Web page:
Mars Parachute Test Successfully Launched from Wallops

WALLOPS ISLAND, Va. (NASA PR) — The launch of a Black Brant IX sounding rocket carrying the Advanced Supersonic Parachute Inflation Research Experiment or ASPIRE was successfully conducted at 12:19 p.m. EDT, March 31, 2018, from NASA’s Wallops Flight Facility in Virginia.

ASPIRE was testing a parachute for possible future missions to Mars.

The next ASPIRE test at Wallops is currently scheduled for later this summer.

ASPIRE is managed by NASA’s Jet Propulsion Laboratory (JPL) in Pasadena, California, with support from NASA’s Langley Research Center in Hampton, Virginia, and Ames Research Center in Silicon Valley, California, for the agency’s Science Mission Directorate in Washington.

NASA’s Sounding Rocket Program is based at Wallops. Orbital ATK in Dulles, Virginia, provides mission planning, engineering services and field operations through the NASA Sounding Rocket Operations Contract. NASA’s Heliophysics Division in Washington manages the sounding rocket program for the agency.

NASA to Launch Parachute Test off Virginia Coast March 27

The Advanced Supersonic Parachute Inflation Research Experiment (ASPIRE) 2 payload undergoes testing in the sounding rocket payload facility at NASA’s Wallops Flight Facility, Wallops Island, Virginia, prior to transport to the launch pad on Wallops Island. (Credit: NASA/Berit Bland)

WALLOPS ISLAND, Va. (NASA PR) — NASA will test a parachute for possible future missions to Mars from NASA’s Wallops Flight Facility in Virginia on Tuesday, March 27. Live coverage of the test is scheduled to begin at 6:15 a.m. EDT on the Wallops Ustream site.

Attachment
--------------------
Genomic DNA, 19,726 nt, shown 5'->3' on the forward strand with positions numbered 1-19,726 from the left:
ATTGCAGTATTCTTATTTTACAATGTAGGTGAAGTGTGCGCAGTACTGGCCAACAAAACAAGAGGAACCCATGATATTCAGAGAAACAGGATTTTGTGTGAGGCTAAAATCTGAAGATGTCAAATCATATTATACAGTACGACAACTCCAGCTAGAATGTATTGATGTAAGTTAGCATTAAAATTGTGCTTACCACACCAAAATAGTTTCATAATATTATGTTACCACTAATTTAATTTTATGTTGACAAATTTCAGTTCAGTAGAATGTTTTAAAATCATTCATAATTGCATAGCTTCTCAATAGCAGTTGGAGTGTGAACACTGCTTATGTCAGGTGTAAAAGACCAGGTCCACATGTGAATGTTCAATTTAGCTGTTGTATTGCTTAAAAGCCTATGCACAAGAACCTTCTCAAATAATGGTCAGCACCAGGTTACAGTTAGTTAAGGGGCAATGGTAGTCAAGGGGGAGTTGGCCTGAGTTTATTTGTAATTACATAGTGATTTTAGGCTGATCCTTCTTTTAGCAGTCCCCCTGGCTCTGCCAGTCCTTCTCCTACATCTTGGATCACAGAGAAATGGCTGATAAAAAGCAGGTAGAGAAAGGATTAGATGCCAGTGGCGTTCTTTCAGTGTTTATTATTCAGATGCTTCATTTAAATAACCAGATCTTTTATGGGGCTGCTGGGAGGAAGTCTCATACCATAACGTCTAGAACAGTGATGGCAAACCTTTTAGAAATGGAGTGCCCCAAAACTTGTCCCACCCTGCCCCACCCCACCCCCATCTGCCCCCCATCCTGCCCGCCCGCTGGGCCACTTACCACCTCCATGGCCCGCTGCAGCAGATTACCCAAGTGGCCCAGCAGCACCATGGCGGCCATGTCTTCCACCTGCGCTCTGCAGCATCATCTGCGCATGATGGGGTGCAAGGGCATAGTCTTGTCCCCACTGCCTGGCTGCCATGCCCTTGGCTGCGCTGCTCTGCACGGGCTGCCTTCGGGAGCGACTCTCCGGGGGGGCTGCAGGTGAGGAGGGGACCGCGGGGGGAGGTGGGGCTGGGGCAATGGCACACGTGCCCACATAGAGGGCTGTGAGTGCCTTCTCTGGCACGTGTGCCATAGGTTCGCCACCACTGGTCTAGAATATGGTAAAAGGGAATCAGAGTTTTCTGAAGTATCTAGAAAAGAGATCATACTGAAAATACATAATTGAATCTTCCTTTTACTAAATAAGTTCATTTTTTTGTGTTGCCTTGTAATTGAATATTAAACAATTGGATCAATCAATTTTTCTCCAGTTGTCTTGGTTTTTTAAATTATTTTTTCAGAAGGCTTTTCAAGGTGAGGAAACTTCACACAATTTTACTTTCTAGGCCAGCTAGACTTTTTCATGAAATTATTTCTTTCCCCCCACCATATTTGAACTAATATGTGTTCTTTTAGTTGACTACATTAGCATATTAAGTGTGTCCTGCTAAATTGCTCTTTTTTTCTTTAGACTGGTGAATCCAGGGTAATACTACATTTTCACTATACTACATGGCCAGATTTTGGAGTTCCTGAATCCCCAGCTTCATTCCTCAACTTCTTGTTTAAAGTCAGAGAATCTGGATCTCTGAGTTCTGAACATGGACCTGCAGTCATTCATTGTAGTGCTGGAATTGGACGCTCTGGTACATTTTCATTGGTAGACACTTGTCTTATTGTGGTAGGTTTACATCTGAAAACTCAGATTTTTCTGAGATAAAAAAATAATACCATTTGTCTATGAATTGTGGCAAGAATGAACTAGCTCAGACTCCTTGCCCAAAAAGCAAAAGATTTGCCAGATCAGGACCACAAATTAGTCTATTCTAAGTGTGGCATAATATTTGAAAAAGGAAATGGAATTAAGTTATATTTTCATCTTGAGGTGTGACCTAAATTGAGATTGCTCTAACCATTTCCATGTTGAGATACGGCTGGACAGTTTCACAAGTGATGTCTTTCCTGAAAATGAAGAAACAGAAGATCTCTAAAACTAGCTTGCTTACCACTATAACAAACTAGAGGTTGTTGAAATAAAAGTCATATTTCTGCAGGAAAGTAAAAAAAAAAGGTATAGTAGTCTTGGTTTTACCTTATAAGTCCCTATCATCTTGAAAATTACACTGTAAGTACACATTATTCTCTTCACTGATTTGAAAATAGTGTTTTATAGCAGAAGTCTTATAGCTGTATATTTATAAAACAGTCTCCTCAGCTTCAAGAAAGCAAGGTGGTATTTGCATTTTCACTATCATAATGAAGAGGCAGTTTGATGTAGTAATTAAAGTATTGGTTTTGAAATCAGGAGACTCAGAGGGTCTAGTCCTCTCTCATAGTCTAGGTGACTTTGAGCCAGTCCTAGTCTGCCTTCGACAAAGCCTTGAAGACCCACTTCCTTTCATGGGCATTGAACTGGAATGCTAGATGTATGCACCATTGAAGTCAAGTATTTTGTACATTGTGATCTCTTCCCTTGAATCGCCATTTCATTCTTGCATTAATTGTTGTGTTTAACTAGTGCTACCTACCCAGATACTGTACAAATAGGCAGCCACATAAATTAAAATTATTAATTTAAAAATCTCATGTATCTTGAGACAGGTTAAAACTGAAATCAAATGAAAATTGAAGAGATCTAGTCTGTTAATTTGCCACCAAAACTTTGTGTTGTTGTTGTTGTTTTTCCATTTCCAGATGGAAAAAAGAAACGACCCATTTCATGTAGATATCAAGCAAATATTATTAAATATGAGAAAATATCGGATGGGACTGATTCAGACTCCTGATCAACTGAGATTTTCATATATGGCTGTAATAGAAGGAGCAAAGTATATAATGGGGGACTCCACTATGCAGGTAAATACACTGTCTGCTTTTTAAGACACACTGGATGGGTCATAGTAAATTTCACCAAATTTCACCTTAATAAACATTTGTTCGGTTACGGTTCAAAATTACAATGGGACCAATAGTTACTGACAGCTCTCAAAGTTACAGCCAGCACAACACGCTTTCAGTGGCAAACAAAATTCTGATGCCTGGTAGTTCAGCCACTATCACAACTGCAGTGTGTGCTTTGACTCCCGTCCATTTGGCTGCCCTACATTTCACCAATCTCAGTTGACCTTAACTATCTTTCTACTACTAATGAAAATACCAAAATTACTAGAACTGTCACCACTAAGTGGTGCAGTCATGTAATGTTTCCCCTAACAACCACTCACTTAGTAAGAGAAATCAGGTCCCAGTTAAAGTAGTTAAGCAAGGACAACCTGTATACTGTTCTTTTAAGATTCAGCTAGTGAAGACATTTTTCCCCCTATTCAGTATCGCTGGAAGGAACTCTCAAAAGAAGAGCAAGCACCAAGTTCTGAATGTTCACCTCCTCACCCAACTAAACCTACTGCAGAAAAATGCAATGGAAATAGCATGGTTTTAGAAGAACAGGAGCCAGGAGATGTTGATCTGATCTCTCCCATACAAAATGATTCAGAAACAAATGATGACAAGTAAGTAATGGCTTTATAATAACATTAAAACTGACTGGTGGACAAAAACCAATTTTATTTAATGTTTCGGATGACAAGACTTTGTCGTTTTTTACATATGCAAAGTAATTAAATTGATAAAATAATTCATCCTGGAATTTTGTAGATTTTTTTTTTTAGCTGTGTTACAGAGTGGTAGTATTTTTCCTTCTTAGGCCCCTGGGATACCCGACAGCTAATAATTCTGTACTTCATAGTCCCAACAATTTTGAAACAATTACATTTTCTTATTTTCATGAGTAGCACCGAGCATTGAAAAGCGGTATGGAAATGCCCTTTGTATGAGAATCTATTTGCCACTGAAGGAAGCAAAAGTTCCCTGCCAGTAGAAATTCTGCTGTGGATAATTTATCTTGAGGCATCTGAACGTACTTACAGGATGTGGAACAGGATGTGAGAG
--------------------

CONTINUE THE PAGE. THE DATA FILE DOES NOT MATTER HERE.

The launch window for the 58-foot-tall Terrier-Black Brant IX suborbital sounding rocket is from 6:45 to 10:15 a.m. Backup launch days are March 28 to April 10.

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Advanced Robotic Arm Gets a Workout

HAMPTON, Va. (NASA PR) — A new robotic arm for assembling spacecraft and exploration platforms in space flexed its muscle in a successful ground demonstration Jan. 19.

The device, called the Tension Actuated in Space MANipulator (TALISMAN) was tested in the Structures and Materials Test Laboratory at NASA’s Langley Research Center in Hampton, Virginia.

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Drop Tests at NASA Langley Help Boeing’s Starliner Prepare to Land Astronauts

https://www.nasa.gov/langley/feature/drop-tests-at-nasa-langley-help-boeing-starliner-prepare-to-land-astronauts

HAMPTON, Va. (NASA PR) — At NASA’s Langley Research Center in Hampton, Virginia, a mock-up of the Boeing Starliner spacecraft has endured a series of land landing qualification tests to simulate what the actual spacecraft and crew members may experience while returning to Earth from space.